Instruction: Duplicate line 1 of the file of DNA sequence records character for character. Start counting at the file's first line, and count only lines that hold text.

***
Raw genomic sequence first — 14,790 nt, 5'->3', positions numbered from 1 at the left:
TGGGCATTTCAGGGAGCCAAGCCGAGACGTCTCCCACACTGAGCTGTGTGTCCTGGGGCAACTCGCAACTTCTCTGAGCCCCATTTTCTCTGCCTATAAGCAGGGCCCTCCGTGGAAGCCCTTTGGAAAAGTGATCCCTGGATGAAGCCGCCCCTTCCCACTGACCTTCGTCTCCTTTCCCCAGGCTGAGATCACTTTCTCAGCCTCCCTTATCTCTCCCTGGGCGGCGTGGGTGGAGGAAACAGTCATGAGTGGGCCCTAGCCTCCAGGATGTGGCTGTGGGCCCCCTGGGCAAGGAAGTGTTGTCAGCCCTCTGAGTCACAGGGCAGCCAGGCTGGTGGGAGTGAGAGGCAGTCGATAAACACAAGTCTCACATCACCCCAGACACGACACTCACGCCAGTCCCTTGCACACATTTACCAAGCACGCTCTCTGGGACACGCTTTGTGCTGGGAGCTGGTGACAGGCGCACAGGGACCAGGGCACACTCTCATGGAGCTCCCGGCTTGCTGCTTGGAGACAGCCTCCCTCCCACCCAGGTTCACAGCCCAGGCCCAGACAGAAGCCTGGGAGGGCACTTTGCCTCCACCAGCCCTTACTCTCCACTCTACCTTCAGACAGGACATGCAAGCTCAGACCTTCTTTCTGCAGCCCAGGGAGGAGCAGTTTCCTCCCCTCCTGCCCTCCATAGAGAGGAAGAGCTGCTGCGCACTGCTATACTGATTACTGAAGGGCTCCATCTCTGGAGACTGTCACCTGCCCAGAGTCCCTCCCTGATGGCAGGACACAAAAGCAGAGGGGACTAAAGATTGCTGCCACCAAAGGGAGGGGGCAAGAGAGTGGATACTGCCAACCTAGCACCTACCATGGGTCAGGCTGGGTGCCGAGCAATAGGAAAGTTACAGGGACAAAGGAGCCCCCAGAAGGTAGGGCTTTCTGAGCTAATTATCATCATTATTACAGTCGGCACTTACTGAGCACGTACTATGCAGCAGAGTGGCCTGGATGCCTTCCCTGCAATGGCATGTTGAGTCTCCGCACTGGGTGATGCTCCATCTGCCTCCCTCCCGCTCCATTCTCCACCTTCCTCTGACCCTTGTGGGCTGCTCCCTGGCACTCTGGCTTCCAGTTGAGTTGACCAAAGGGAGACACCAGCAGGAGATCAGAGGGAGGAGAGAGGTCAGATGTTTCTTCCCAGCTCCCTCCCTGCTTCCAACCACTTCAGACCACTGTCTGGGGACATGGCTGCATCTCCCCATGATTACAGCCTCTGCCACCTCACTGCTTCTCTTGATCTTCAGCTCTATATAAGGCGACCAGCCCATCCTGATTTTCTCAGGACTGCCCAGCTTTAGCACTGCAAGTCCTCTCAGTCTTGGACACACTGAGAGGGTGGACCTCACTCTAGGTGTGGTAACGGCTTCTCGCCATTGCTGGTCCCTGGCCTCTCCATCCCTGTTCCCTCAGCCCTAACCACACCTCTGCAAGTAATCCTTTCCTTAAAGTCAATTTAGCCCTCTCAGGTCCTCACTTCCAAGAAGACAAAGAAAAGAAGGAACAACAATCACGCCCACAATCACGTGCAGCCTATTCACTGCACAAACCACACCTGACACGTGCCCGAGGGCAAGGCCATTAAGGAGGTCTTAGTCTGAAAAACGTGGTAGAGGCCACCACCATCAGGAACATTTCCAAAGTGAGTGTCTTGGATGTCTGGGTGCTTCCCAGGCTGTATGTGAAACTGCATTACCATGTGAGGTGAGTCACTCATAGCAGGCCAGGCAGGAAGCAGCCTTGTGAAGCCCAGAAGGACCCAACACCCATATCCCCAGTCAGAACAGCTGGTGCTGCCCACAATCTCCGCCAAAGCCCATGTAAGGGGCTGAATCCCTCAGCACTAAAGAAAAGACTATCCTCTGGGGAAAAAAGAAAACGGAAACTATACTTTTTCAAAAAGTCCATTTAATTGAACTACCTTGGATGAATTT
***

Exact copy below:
Raw genomic sequence first — 14,790 nt, 5'->3', positions numbered from 1 at the left: